Randall W. Morrison, Attorney

It has been my experience, especially since the requirement that parties to a divorce action attempt an out of court settlement (or mediation) of pending issues, that child custody is usually settled out of court by that very process. Such a settlement is usually better than having a judge decide the issue of child custody. Who is more qualified to decide what is best for their child than parents? Provided the parties are both reasonable and responsible parents they are the most qualified to make that decision. In divorce cases the issue of child custody is often times settled with the mother and father agreeing as to who has primary custody and who has visitation and when, etc. In those cases, the parents will solemnize this agreement in a Permanent Parenting Plan which provides all the terms and conditions of child placement, including the designation of the primary custodian, when visitation will occur with the non-custodial parent, how holidays are to be divided, which parent makes the non-emergency decisions relative to health care, religion, education and extra curricula activities involving the child, who claims the child as a dependent on future income tax filings, who pays child support and how much, who has the child medically insured and how uncovered medical expenses are to be paid. The parenting plan has other important provisions including an agreement that both parties understand that they are under an edict, to encourage a meaningful relationship with the other parent by allowing telephone calls to the child by the other parent, the right of the non-custodial parent to have access to school and medical records and by not speaking badly about the other parent to the child or within earshot of the child.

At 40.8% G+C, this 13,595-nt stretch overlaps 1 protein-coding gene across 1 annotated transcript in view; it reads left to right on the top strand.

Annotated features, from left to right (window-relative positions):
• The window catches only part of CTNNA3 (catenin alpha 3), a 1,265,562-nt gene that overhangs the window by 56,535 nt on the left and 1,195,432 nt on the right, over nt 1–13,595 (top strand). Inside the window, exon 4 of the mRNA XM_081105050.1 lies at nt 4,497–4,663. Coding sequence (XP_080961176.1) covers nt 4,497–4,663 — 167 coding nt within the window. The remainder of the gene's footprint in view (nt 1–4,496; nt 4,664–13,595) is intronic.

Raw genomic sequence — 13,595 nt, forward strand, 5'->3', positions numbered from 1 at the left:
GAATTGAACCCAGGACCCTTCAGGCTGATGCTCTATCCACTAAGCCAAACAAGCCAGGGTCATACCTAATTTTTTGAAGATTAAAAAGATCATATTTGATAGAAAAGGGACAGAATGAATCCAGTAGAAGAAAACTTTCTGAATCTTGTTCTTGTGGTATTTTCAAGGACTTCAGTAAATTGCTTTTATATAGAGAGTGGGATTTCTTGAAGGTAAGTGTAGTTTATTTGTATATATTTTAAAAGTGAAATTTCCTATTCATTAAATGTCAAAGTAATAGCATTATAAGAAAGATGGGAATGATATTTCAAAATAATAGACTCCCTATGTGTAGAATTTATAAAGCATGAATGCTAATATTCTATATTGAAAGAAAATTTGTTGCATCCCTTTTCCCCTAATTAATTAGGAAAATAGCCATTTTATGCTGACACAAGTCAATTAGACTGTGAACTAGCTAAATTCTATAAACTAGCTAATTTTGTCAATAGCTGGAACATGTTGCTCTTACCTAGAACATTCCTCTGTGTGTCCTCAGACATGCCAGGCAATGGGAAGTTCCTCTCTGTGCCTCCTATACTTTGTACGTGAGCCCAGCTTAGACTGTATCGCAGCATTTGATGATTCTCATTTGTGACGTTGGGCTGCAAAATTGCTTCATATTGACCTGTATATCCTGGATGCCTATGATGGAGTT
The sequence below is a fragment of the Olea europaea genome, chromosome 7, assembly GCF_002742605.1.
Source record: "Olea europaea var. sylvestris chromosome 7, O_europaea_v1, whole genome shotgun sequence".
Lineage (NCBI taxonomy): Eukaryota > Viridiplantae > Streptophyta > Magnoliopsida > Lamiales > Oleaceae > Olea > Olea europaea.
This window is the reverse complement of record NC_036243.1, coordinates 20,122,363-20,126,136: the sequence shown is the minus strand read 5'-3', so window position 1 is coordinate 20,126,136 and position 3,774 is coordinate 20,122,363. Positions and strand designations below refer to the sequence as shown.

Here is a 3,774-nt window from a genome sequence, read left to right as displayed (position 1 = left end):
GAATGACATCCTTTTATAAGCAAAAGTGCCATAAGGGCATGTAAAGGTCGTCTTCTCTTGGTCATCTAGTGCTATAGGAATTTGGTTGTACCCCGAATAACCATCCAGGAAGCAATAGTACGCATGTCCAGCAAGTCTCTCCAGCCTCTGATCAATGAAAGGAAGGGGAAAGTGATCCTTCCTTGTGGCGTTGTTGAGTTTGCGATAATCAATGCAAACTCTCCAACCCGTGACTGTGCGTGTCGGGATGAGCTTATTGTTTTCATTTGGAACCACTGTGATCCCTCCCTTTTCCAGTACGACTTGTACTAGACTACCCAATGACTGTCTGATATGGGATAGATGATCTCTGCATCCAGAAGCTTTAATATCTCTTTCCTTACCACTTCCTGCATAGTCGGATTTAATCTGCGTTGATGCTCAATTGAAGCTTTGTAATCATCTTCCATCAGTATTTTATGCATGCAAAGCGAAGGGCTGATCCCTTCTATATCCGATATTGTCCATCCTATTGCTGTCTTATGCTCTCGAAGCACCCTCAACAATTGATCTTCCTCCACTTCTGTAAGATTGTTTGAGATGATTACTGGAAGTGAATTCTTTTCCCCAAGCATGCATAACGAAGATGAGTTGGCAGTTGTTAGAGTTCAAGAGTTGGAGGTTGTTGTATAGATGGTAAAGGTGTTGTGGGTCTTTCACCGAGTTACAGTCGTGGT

If the parties cannot settle the custody issue during their divorce, then the courts are left to decide that upon an appropriate parenting plan. In doing so, the courts are required to make a decision that is in the best interest of the minor child. In such cases the courts will use a comparative analysis and weigh several factors to make that determination. Pursuant to statute our courts are to consider the following in making that decision: 1. The nature of both parent-child relationships, including whether one parent has been the primary caregiver 2. Each parent's history of and potential for meeting parental responsibilities, including adherence to previous court orders related to parenting arrangements and willingness to encourage a relationship with the other parent3. A parent’s refusal to attend parenting education seminars ordered by the court 4. Each parent’s disposition to provide the child with material, medical, educational and other important needs 5. To what extent a parent has acted as the primary caregiver 6. The parent-child "love, affection, and emotional ties" that have been established 7. The child's developmental stage and emotional needs 8. Each parent’s “moral, physical, mental and emotional fitness" to parent the child 9. Other relationships, for example with siblings and other relatives, and the child's involvement with "physical surroundings, school, or other significant activities" 10. The importance of continuity, meaning how long a child has been in a "stable, satisfactory environment" 11. Any "physical or emotional abuse" of the child, by the other parent or other person 12. The “character and behavior" of anyone who lives with or visits a parent and that person's interactions with the child such as a paramour of a separated spouse. 13. The "reasonable preference" of a child if at least 12 years old; judge may hear younger child's preference upon request, but older children's preferences are normally given greater weight * 14. The work schedules of the parents 15. Any other relevant factors such as the court may deem appropriate. *Many wrongfully believe that upon a child reaching 12 years of age or older they can decide or choose which parent has custody. That is NOT the law. The law simply provides that a child age 12 or older can testify as to their preference and the court MUST consider that preference among other factors. The courts are NOT bound by that preference, but they are bound by law to consider it. The courts are not bound to consider the preference of a younger child.